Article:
Giannis Antetokounmpo's much-hyped debut as a starting point guard? Hmm...yeah. Not good.
Jabari Parker's fourth game in a Bucks uniform? Far more promising.
Though it wasn't enough to overcome hyper-efficient scoring nights from Kevin Love (25 points in 20 minutes) and Dion Waiters (23 points on 8/13 shooting), the second overall pick in the June draft did manage a preseason-best 18 points (7/12 fg, 4/5 ft) in Tuesday's 106-100 loss in Cleveland, providing Bucks fans plenty to cheer about in a game that featured a combined zero minutes from LeBron James, Kyrie Irving, Larry Sanders and Brandon Knight.
Aside from Giannis' forgettable night (0/5 fg, 4/4 ft, 4 pts, 0 ast, 1 to) and another rough start from Ersan Ilyasova, the shorthanded Bucks actually acquitted themselves rather respectably, particularly when someone other than Giannis was quarterbacking the offense. Parker's 18 led a balanced Milwaukee attack that also featured double-figure efforts from Jared Dudley (15 points, 5/6 threes), John Henson (13 pts, 6/8 fg, 6 rebs), and O.J. Mayo (13 points), as the Bucks began to show improved fluidity after a slow start from the jumbo starting lineup of Giannis, Khris Middleton, Parker, Ilyasova and Zaza Pachulia.
As for the Giannis experiment? Well, in truth it wasn't even like Giannis was playing point guard in the truest sense--most every possession in the first quarter featured Antetokounmpo immediately passing to either Pachulia or Ilyasova 18-20 feet from the hoop, followed by Antetokounmpo then struggling to get open off the ball against the Cavs' smaller guards. Cleveland's defensive intentions were clear on the first possession, as they brought a quick double as soon as Giannis brought the ball past midcourt, and their big men continued to blitz P&Rs the rest of the night. It mostly worked, too, as Giannis was forced to make quick reads and rarely was shown any seams to attack.
Jerryd Bayless, Mayo, Dudley and Henson gave the Bucks a shot in the arm late in the first, helping trim an early 10-point deficit to a 31-27 margin after one. Bayless' probing (9 assists, four turnovers) set up three triples from Dudley to close the period, while Mayo also did his part by scoring eight in the second period as the Bucks went into halftime up 53-51. Still, it was Parker who had the last laugh in the period, twice scoring from the left wing in the final three minutes--first on a running hook, then an emphatic slam after slipping past Shawn Marion.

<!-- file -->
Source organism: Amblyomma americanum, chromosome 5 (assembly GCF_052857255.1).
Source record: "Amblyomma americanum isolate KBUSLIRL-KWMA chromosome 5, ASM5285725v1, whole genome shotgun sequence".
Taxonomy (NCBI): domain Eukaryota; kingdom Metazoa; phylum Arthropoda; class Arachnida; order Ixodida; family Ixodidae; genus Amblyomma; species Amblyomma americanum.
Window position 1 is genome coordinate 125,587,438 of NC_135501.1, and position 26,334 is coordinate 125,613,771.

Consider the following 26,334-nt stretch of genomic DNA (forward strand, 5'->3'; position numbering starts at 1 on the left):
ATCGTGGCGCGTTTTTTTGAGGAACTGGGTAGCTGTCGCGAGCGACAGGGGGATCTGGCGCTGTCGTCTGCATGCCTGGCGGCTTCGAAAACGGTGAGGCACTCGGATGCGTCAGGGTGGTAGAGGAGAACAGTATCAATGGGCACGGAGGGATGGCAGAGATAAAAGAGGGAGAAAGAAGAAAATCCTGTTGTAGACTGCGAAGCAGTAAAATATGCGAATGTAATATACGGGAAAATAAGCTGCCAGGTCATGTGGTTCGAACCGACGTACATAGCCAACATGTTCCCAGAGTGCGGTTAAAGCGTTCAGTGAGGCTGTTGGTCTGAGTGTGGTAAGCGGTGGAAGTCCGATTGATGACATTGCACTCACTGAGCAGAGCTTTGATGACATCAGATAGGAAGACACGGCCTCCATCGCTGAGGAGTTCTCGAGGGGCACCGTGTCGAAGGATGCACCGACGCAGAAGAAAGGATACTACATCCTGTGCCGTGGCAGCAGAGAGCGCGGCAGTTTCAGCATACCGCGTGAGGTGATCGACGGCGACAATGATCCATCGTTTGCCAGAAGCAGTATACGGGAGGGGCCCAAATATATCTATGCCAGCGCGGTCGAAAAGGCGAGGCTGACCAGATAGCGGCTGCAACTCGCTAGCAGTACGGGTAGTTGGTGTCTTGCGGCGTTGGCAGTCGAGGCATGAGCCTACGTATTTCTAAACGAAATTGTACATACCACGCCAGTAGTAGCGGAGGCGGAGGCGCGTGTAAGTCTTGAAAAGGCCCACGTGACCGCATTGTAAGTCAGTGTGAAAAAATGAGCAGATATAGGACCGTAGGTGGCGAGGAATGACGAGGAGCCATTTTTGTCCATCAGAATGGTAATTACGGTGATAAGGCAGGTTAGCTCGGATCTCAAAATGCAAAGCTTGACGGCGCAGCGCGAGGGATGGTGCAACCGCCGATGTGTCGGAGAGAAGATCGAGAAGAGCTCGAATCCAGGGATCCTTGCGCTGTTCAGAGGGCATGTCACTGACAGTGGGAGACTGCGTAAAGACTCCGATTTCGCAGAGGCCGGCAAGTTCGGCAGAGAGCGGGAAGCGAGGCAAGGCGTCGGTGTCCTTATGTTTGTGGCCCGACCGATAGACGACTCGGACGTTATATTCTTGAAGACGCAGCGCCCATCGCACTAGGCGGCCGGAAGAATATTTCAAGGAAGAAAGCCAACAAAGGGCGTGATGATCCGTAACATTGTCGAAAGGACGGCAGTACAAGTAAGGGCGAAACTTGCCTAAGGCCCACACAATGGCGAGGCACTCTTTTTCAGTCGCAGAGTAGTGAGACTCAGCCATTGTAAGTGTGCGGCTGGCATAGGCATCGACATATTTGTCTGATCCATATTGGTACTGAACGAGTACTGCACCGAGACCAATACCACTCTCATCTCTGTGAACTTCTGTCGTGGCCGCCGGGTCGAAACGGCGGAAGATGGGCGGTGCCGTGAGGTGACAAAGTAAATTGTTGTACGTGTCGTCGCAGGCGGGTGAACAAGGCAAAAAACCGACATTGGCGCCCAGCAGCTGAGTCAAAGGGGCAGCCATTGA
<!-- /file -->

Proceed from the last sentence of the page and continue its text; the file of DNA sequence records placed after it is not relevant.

The second half was similarly nip-and-tuck, as Antetokounmpo finally got on the scoresheet with a pair of trips to the foul line and ignited a fast break that Ilyasova finished:
Ilyasova added a pair of threes to give the Bucks an 87-86 lead early in the fourth, but the Cavaliers' scrubs didn't roll over--even after Parker got loose for dunks on back-to-back possessions. BEHOLD!
- Parker once got on track by attacking the rim, but we also saw him nail a pair of difficult step-back jumpers as well. It's not that you want him taking a ton of long twos, but being able to create and convert those kinds of shots--particularly late in the clock when the offense gets bogged down---is also a big part of what separates good scorers from great ones. So far he's mostly struggled from the perimeter, but hopefully a game like this gives him some increased confidence (without encouraging bad shots of course).
- Both Parker and Antetokounmpo struggled with foul trouble, but Kidd gave them fairly long leashes and didn't let it keep them from getting their minutes. A nice change of pace from Larry Drew's notoriously quick hook.
- One issue the Cavs may have this season: rim protection. With Tristan Thompson joining LeBron in the DNP column, Henson did more or less whatever he wanted down low, dropping his usual array of lefty hooks en route to 13 points on eight shots. Even if he doesn't start, Henson still looks like the only Buck who can reliably score inside.
- Before warming up momentarily in the fourth, Ilyasova (4/10, 10 pts, 9 rebs) once again looked completely out of sorts offensively. He did manage to put together a respectable line in the end, but let's hope he's still getting over the flu that sidelined him the first couple games.
- I'm fully on board with exploiting mismatches--and Giannis against a point guard in the post certainly qualifies--but the Bucks' gameplan in the early going seemed like it might have been a case of overthinking things. Giannis was looking to give it up to a big man seemingly as soon as he crossed midcourt, which understandably led Cleveland to overplay Pachulia and Ilyasova in order to gum up the Bucks' sets. It worked, and in the process it seemed to throw the Bucks' rhythm off for the majority of the time Giannis was "running" the offense. Once Bayless and Wolters came in things returned to more typical flow, and the Bucks' offense perked up noticeably in the process.
- Giannis' best looks in the halfcourt came on a pair of pull-up midrange jumpers, an area of the court where he struggled mightily last year. It's a shot that teams will happily give him until he proves he can make them pay, which is why it's all the more critical that he develop some semblance of an off-the-dribble game to keep defenses honest. In short: the learning process continues.